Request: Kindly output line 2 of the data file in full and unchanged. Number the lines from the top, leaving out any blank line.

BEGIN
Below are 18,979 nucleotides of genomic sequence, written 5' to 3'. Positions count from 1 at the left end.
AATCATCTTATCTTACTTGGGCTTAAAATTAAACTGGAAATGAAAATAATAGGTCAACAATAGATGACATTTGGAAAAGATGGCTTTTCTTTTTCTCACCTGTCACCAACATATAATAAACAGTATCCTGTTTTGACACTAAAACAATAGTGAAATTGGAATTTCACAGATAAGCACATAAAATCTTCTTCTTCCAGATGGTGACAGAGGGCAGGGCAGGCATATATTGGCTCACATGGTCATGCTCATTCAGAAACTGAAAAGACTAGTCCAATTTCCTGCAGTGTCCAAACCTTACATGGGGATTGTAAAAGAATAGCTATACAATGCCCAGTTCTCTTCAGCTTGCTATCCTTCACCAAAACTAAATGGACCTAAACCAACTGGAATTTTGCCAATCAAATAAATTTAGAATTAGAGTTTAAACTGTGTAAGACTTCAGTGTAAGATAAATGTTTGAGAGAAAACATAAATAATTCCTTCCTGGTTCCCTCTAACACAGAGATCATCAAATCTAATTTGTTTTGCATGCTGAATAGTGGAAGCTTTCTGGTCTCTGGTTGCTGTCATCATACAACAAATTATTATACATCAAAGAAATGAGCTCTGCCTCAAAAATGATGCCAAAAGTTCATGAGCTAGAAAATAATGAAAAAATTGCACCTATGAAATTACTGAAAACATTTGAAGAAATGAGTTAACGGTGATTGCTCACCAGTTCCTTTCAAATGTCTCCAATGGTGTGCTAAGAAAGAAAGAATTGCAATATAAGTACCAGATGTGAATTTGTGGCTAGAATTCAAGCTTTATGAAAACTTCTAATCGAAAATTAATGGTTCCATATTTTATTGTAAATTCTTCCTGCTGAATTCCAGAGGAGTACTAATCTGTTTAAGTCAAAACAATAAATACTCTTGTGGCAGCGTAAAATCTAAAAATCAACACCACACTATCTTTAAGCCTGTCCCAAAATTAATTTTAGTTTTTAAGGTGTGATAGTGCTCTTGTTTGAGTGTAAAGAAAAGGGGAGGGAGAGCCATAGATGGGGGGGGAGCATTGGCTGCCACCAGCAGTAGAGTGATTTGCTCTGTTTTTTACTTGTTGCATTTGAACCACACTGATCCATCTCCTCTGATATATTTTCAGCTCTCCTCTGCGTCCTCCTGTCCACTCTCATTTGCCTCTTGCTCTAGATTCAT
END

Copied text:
AATCATCTTATCTTACTTGGGCTTAAAATTAAACTGGAAATGAAAATAATAGGTCAACAATAGATGACATTTGGAAAAGATGGCTTTTCTTTTTCTCACCTGTCACCAACATATAATAAACAGTATCCTGTTTTGACACTAAAACAATAGTGAAATTGGAATTTCACAGATAAGCACATAAAATCTTCTTCTTCCAGATGGTGACAGAGGGCAGGGCAGGCATATATTGGCTCACATGGTCATGCTCATTCAGAAACTGAAAAGACTAGTCCAATTTCCTGCAGTGTCCAAACCTTACATGGGGATTGTAAAAGAATAGCTATACAATGCCCAGTTCTCTTCAGCTTGCTATCCTTCACCAAAACTAAATGGACCTAAACCAACTGGAATTTTGCCAATCAAATAAATTTAGAATTAGAGTTTAAACTGTGTAAGACTTCAGTGTAAGATAAATGTTTGAGAGAAAACATAAATAATTCCTTCCTGGTTCCCTCTAACACAGAGATCATCAAATCTAATTTGTTTTGCATGCTGAATAGTGGAAGCTTTCTGGTCTCTGGTTGCTGTCATCATACAACAAATTATTATACATCAAAGAAATGAGCTCTGCCTCAAAAATGATGCCAAAAGTTCATGAGCTAGAAAATAATGAAAAAATTGCACCTATGAAATTACTGAAAACATTTGAAGAAATGAGTTAACGGTGATTGCTCACCAGTTCCTTTCAAATGTCTCCAATGGTGTGCTAAGAAAGAAAGAATTGCAATATAAGTACCAGATGTGAATTTGTGGCTAGAATTCAAGCTTTATGAAAACTTCTAATCGAAAATTAATGGTTCCATATTTTATTGTAAATTCTTCCTGCTGAATTCCAGAGGAGTACTAATCTGTTTAAGTCAAAACAATAAATACTCTTGTGGCAGCGTAAAATCTAAAAATCAACACCACACTATCTTTAAGCCTGTCCCAAAATTAATTTTAGTTTTTAAGGTGTGATAGTGCTCTTGTTTGAGTGTAAAGAAAAGGGGAGGGAGAGCCATAGATGGGGGGGGAGCATTGGCTGCCACCAGCAGTAGAGTGATTTGCTCTGTTTTTTACTTGTTGCATTTGAACCACACTGATCCATCTCCTCTGATATATTTTCAGCTCTCCTCTGCGTCCTCCTGTCCACTCTCATTTGCCTCTTGCTCTAGATTCAT